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WV Supreme Court: judges could receive retirement, salary

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Three judges did not break the law when they received both their salaries and retirement benefits after they retired and were subsequently reelected to the bench, West Virginia Supreme Court justices recently affirmed.

Attorney Richard Robb filed a petition for writ of mandamus in Kanawha County Circuit Court, seeking the West Virginia Consolidated Public Retirement Board to stop paying retirement benefits to three judges.

The lower court denied the writ, saying Robb lacked standing and failed to prove he or the public was harmed by this payment. 

Robb asserted Kanawha County Circuit Court Judge Charles E. King, Cabell County Circuit Judge Alfred E. Ferguson Jr. and Summers County Magistrate J.W. Jeffries Jr. "gamed the system" by drawing a salary and a pension.

In his brief to the state Supreme Court, justices noted that Robb indicated he no longer wished to challenge Jeffries' retirement.

According to court documents, all three judges submitted application for retirement and were subsequently reelected in 2009.

In his petition for writ of mandamus, Robb asserted the three judges never retired and the board breached its fiduciary duty when it "arbitrarily recognized these bogus retirements."

The board argued the judges resigned from office and additionally said Robb failed to show that he and the public were harmed by the pension payment.

The court agreed, saying Robb did not show this pension payment had a negative fiscal effect on taxpayers' or his retirement annuity.

"Based on the large number of active members and retirees participating in the Public Employees Retirement System, the effect of the payment of benefits to three judicial officers who qualify for benefits under the statute is so remote, fluctuating and uncertain, that there is no basis for judicial intervention," the Kanawha County Circuit Court order stated.

The lower court also noted all three judges retired for a period of months and then were reelected. Additionally, the court ruled that it wasn't necessary for a successor to assume that position on the bench to classify as a retirement.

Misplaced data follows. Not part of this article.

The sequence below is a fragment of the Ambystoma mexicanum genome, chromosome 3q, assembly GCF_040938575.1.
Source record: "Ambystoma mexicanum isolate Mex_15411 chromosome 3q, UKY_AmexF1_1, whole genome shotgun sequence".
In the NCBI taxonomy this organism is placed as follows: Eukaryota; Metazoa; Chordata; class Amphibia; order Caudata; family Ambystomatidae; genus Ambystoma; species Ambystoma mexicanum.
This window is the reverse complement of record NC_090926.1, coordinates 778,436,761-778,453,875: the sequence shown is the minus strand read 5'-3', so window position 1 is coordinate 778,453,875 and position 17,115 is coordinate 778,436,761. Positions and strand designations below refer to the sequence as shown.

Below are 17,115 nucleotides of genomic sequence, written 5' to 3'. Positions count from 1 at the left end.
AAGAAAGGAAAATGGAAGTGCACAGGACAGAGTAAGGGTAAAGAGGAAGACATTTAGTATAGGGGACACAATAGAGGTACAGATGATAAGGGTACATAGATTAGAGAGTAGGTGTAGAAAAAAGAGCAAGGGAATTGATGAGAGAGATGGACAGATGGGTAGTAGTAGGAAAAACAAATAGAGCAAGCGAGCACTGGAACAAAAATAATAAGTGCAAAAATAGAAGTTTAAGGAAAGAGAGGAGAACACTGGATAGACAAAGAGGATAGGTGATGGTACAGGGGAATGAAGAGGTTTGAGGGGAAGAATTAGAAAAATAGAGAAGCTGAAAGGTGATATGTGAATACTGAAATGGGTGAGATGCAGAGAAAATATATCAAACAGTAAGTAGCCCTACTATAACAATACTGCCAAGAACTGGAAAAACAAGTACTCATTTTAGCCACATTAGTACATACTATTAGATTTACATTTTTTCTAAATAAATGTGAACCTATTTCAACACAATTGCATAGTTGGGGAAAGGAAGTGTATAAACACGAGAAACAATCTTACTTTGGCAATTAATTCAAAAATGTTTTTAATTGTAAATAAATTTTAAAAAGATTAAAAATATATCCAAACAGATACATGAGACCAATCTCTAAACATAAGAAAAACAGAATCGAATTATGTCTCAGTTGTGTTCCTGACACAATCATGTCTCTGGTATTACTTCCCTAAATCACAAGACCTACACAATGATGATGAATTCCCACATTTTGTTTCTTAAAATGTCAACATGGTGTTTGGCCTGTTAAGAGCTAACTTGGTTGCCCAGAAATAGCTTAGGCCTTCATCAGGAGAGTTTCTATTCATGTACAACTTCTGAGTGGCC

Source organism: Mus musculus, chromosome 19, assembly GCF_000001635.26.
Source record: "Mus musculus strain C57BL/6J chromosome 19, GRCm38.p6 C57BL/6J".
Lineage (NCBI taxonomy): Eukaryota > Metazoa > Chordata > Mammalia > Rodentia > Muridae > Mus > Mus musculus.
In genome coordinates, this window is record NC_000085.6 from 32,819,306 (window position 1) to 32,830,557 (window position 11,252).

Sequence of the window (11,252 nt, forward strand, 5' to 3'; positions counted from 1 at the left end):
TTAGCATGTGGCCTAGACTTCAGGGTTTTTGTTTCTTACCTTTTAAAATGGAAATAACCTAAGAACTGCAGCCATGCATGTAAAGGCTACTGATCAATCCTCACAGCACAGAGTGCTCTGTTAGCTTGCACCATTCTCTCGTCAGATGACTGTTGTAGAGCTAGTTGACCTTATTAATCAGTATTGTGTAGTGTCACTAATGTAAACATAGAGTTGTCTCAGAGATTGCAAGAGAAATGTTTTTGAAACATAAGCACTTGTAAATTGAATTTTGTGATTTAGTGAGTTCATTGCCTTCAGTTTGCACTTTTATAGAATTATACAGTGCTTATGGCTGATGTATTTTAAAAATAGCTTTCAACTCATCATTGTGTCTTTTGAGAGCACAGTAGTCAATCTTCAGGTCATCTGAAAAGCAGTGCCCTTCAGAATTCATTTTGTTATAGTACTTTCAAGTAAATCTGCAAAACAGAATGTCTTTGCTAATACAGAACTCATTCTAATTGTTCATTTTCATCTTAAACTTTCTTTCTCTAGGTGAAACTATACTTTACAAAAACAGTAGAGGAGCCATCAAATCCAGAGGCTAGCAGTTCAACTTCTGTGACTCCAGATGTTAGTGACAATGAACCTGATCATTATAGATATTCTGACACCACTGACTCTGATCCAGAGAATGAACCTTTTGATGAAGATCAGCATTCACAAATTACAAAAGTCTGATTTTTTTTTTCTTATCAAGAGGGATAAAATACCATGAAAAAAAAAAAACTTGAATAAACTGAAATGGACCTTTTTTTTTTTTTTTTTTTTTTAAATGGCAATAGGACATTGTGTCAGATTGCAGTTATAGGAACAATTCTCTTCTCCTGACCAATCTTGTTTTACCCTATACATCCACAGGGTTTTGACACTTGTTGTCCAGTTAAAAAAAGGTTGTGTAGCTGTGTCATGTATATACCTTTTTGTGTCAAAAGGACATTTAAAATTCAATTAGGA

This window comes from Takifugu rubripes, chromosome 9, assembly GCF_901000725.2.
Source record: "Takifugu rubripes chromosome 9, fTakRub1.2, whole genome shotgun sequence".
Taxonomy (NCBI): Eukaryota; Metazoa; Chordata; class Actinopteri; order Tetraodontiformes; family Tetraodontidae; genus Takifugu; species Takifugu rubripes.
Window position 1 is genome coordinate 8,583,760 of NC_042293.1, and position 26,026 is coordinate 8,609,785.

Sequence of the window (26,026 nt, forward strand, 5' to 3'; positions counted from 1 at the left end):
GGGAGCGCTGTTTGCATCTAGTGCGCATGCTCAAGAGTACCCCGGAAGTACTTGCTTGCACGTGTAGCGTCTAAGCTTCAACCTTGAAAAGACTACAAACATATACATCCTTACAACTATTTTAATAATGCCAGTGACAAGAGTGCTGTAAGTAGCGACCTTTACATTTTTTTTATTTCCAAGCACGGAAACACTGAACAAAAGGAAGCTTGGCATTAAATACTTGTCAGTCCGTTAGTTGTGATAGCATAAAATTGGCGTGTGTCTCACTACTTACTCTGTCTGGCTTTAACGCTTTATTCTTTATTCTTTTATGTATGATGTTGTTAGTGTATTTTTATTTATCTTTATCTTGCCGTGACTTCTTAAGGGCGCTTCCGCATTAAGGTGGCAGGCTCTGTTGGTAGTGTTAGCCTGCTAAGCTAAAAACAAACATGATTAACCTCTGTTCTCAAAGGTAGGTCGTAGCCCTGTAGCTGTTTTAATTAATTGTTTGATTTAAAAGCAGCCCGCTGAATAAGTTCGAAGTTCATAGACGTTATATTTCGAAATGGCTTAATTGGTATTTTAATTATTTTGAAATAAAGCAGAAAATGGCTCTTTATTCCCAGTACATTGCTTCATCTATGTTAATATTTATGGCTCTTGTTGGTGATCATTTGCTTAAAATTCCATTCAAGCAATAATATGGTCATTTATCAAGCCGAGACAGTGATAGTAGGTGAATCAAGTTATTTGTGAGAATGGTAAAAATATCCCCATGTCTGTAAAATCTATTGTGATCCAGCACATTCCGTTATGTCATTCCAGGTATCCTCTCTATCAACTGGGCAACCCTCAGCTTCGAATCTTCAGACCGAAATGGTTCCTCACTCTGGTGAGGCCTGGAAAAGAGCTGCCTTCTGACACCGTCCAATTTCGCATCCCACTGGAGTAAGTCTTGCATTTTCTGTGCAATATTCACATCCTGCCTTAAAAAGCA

"The three judicial officers met the statutory requirements for receiving their retirement annuities when they retired in 2008," the Kanawha County Circuit Court order stated. "Whether the three judicial officers receive their retirement benefits now or when they retire from their current positions has a remote effect on the Retirement Fund based on the large number of citizens who are members of the Public Employees Retirement System."

In the March 29 memorandum decision, justices affirmed the circuit court's decision. The Supreme Court noted that since 2009, the Legislature has enacted Senate Bill 244, which amended state code to provide that members of the system as an elected public official cannot retire from that position, receive an annuity and then be elected to the same position unless they retire for 12 months beforehand.

At the time the judges retired, court documents note, state code permitted a continuation of retirement benefits even if they were subsequently elected.

However, justices said there is "no indication that the Legislature intended retroactive application," so it did not apply to the judicial officers who retired in 2008.